~Saturday, December 31, 2011


Christmas came and went quietly. There was no snow, no Christmas miracles like last year. My family has shrunk so much that there are no traditions anymore. We each exchange a single present. Christmas takes about seven minutes. It's times like these that the thought occurs to me that it's time to start my own family and my own traditions. Circle of life and all of that messy mess. Easier said than done.

Abraham had spent most of Hanukkah with his own family up North. I had wondered if returning to his family would create some sort of distance between us. Perhaps he would be reminded of his quest for a nice, Jewish girl as opposed to generic me. But he faithfully appeared in my text inbox daily. He sent me pictures of his excursions and things that made him think of me. That's the point: he was thinking about me.

As soon as his plane landed and he was able to turn his phone back on, he asked me to meet him. After my party had died down, I drove to his place. We collapsed on his couch together, and, I swear, he held me a little tighter.

"Did you miss me?" I asked him.

"Mmm hmm. A seven."

I understand things better in degrees. Abraham has learned this. Instead of a placating "maybe," he has learned to give me Vegas odds: There is an 80% chance I'll make it.

I looked up at him, "A seven out of what?"

"You decide."

"Ten. Seven out of ten." I pressed into the space between his shoulders. He wrapped his arms around me until I could no longer see the TV and squeezed. My fear was unfounded. If anything, he was more present.

"Did you miss me?" he asked.

Suddenly I felt awkward and embarrassed. Of course I missed him. I told him before he got on the plane that I was going to spend my time wailing, gnashing my teeth and other general unpleasantries until he returned. But to answer him seriously made me feel vulnerable.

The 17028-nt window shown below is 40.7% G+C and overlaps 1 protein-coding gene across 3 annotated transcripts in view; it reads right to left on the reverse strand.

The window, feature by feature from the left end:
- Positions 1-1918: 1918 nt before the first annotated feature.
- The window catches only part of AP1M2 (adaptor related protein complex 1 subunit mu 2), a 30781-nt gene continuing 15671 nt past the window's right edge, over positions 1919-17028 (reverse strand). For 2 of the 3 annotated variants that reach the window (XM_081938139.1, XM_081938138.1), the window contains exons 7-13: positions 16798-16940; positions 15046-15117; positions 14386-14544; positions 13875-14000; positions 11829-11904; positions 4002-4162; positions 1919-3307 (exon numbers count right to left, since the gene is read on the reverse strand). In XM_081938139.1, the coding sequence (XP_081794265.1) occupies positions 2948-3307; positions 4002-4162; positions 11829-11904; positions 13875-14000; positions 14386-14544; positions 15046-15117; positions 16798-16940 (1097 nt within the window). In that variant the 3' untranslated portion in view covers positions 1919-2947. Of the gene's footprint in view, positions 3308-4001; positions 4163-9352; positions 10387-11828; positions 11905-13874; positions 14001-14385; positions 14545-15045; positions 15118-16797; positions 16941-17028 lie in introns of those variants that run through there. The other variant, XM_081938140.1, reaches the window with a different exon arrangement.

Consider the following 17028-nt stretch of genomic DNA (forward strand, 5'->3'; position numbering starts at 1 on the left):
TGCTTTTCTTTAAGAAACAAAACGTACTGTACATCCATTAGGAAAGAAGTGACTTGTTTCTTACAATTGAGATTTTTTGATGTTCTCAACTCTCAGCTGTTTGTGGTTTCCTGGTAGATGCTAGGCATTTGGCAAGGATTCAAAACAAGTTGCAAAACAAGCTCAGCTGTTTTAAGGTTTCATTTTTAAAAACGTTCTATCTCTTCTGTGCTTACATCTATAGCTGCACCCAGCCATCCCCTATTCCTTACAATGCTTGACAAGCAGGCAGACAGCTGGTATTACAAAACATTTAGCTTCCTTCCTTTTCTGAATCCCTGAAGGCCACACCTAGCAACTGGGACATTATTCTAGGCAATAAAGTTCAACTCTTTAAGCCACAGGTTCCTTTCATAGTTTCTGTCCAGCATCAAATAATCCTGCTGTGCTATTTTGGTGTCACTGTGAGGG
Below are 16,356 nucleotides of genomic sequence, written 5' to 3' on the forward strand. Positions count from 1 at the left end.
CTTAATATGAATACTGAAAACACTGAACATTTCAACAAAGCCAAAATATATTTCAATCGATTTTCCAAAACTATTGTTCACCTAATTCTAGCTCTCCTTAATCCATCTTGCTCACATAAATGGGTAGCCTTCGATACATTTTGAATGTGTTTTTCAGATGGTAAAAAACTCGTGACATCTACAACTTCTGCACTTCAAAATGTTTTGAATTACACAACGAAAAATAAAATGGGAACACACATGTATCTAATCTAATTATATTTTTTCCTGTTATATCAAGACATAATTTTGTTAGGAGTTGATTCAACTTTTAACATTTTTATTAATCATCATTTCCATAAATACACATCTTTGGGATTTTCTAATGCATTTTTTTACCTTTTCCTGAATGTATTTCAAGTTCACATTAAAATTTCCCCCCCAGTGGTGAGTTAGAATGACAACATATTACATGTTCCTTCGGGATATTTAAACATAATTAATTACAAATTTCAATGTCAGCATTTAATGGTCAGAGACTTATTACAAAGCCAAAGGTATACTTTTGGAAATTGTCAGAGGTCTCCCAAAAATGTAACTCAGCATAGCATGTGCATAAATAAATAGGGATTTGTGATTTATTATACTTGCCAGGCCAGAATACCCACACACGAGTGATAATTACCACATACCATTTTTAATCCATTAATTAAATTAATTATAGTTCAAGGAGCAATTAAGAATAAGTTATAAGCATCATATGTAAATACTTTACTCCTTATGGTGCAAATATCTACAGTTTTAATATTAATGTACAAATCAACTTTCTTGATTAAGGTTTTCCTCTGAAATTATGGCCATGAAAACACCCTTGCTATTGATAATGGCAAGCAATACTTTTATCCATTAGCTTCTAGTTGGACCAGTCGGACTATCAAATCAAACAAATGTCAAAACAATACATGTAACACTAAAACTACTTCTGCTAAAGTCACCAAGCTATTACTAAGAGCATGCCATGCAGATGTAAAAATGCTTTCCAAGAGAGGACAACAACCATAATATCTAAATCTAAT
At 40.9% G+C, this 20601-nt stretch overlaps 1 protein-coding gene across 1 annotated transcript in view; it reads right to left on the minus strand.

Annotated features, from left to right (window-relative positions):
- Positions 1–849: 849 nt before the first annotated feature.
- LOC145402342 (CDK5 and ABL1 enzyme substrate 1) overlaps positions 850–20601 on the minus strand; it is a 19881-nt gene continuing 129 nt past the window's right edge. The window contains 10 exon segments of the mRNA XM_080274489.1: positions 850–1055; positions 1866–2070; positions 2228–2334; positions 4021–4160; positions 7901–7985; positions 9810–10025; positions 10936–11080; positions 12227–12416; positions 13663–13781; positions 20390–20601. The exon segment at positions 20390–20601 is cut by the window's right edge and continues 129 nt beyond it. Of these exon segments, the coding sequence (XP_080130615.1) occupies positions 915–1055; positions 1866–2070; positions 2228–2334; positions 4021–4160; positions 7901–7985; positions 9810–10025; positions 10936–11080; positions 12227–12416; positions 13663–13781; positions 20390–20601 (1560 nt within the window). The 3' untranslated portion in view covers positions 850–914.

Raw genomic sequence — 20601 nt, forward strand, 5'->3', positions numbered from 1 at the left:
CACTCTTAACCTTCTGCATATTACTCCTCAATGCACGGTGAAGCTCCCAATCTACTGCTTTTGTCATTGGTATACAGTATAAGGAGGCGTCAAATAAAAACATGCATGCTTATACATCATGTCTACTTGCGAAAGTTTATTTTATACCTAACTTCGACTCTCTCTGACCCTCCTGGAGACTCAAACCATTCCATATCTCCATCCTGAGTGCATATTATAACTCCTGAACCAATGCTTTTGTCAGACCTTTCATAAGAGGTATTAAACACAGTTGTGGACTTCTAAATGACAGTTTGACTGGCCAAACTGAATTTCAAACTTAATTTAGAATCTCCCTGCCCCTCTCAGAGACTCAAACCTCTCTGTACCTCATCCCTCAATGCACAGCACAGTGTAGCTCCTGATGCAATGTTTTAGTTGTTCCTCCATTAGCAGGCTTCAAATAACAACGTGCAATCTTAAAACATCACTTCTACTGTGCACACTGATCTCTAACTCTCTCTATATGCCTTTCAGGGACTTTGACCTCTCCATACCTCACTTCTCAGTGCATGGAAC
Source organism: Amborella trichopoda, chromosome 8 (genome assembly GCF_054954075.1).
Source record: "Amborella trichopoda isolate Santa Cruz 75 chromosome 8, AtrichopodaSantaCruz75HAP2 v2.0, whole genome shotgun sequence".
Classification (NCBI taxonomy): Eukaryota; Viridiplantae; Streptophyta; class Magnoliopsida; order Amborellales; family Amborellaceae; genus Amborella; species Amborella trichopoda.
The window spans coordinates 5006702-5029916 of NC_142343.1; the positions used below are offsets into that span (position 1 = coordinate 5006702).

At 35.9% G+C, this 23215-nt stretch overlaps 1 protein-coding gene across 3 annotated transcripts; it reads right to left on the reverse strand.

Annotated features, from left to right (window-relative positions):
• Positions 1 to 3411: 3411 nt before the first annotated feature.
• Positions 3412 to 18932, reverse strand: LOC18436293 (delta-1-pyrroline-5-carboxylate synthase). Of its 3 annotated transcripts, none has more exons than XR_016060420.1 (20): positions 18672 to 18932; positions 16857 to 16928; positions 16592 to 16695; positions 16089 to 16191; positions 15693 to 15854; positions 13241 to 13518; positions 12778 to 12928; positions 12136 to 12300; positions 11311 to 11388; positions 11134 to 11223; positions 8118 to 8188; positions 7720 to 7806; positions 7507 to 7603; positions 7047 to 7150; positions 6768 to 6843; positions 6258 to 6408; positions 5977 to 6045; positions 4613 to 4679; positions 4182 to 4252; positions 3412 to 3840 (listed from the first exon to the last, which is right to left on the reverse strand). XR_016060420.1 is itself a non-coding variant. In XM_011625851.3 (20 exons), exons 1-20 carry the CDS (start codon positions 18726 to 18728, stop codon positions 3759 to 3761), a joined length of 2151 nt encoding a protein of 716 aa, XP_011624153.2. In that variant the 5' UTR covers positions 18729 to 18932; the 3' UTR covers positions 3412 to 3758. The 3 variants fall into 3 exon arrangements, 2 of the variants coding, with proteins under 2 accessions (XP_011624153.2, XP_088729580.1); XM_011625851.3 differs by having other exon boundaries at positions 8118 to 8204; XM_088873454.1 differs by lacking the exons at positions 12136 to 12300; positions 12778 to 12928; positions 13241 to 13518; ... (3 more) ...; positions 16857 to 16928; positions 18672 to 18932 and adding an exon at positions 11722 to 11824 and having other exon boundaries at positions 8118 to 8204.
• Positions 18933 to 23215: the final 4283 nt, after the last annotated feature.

I shifted uncomfortably, "You know I did. I told you so."

I put him through the wringer all the time, but the one time he asked me and I failed him.

We climbed into bed. The night was spent in constant contact, not letting the other person go. As he rolled from his side to his back, he obediently lifted his arm so I could lie on his shoulder.

"I missed you," I murmured sincerely.

I don't know that he heard me.


Abraham returned to work the next morning, but I had another week off to putter about the city. I did not waste my time. I had my carpets cleaned. Harvey's husband met me and helped me lug a mattress to my apartment. I met my brother and father for lunch, twice. I attended a baby shower. I manned up and ran a 5k. I was invited to lunch at Chick-fil-A headquarters, and I met friends at a brewery for a tasting. I was busier than if I had been at work.

This time it was my turn to take pictures of things I saw and send them to Abraham. The things I did, I was not alone. Abraham saw them. I was reminded of a line from Shall We Dance: "Your life will not go unnoticed because I will notice it. Your life will not go un-witnessed because I will be your witness."

Last week I was his, and this week he was mine. We were each other's witnesses.

~Thursday, December 22, 2011


Things with Abraham have been great. He's been gentler in recent weeks, a sign I take as letting his guard down. I see it in a look he'll give me or how he'll press his head against mine while watching TV.

At first when I asked the girly questions (like, "Were you happy that I came home early?"), he responded with "I'm not playing your games." Now he'll play along. When I asked what physical qualities he was attracted to, he answered, "Brunettes" and continued to describe me. He's loosening up.